The Return of the Condor

Editor note: Rita Faruki, a NAAS member, had the good fortune to witness the release of Condors at Vermilion Cliffs. This is her moving account of that event.

The Arizona Game & Fish had put out a public notice that they were going to do their annual release of endangered California Condors on September 22, the day of the Fall Equinox. The release site is in Northern Arizona on the Navajo Reservation at Vermillion Cliffs, a beautiful and remote site of reddish cliffs at the base of which are grasslands-perfect condor habitat.

I made the trip with a girlfriend. We spent the night amongst the cliffs along the Colorado River at Marble Canyon, with a nearly full moon. It is spectacular country and very familiar to my husband and me as part of our years on Navajo Land.

There were people from all over the world and it was very much like an eclipse party-people with all kinds of camera equipment and scopes were in attendance. The Game & Fish had a line of scopes and even a TV because they were recording the release. We were all scattered about the grasslands at the base of the cliffs. Up on top of the cliffs was the flight cage that housed four captive condors. You could see them bouncing around in the cage, big wings with white on them. The biologists had put some carrion up on the red rocks near the flight cage. A few wild condors were slowly circling the area, waiting for the release, just like us! They would slowly teeter over the area, waiting for their brethren to emerge and join up. The captive birds could see and hear their compadres milling about. Anticipation was high for humans and winged ones alike.

A Red-tailed Hawk has a 4 foot wingspan; a Golden Eagle has 7 feet of wings; a Condor’s wings are 9.5 feet. Majestic they are.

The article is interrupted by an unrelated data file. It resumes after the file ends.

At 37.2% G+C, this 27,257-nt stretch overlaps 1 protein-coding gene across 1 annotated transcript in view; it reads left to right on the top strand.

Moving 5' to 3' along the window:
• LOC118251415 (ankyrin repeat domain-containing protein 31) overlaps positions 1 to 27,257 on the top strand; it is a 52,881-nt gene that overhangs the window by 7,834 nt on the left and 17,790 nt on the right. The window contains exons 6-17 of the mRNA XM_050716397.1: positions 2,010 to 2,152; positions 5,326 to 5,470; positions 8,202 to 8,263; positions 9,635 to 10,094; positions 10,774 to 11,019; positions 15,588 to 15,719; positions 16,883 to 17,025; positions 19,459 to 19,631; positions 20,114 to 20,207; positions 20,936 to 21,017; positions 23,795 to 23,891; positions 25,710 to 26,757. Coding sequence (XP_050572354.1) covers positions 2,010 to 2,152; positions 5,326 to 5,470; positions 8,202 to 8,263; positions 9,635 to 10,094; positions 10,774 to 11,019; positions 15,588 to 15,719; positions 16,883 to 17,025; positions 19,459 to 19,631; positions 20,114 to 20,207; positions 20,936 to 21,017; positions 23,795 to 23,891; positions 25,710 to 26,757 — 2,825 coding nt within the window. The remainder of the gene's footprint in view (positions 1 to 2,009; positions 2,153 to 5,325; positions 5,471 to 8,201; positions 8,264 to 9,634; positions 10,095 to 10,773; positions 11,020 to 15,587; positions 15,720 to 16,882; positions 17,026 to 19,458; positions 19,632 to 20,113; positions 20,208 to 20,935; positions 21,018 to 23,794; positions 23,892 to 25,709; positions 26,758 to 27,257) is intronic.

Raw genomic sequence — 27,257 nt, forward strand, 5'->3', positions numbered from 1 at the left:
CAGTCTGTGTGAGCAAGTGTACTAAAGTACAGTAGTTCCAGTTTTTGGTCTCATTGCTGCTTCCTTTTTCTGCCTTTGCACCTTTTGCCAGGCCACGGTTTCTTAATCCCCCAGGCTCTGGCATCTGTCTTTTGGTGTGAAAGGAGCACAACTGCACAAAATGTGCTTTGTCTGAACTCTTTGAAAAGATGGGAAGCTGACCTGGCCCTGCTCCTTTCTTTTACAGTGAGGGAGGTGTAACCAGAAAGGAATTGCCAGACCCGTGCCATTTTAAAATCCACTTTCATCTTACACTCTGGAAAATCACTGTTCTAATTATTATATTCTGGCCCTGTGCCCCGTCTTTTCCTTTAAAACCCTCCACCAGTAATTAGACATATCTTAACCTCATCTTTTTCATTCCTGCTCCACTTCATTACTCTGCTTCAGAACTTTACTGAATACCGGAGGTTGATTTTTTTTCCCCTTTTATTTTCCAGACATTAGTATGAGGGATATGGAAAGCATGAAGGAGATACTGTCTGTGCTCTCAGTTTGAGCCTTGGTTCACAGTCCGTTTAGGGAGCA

When the biologist at the cage was ready to release them, he radioed down and we all counted from 10 to 1, like they do at the Kennedy Space Center!

10-9-8-7-……We hit 1 and the gates flew open and 3 of the 4 condors blasted out while at the same time all these wild condors that had been hidden by the trees and rocks rose up to greet them and welcome them home. It made me weep it was so spectacular. Dozens of condors took to the air in a dance. Remember the captive condors have never flown like that, never known what it was like to land upon the earth. Sometimes they can be quite clumsy. Not so today. In synchrony the wild condors and the captive ones rose up all at once to dance in the sky. And once again the Earth welcomed these ancient birds to their rightful place in the sky.

The Navajos that were there said harmony was restored.

A missing piece of the web of life was filled in that day. The Song of the Earth now has one of its missing notes being sung once again. That night the full tonal scale floated across the land. The Animal Kingdom felt in its cells the restoration and balance of the cycle of life.

At the moment of release, I didn’t care that we as a society had spent millions of dollars to save one species. It mattered not. Only that they were returned to their ancestral homes and the niche was once again filled.

Upon returning home from the trip to that altered landscape, I had trouble sleeping. I hoped that when I was able to go to bed, that I dreamt of the magic and majesty of the great Condors. It was one of the most spectacular events I’ve witnessed in nature, and I am blessed to have seen more than most.

As a tribute to these magnificent birds, I quote here a piece from What Is Lightbody?

 

Invocation to Flight

I feel the tingling in my back.

I feel the weight in my shoulders.

I feel the spreading of my wings.

Preparing to fly,

I hear the call of the wind.

Rita Faruki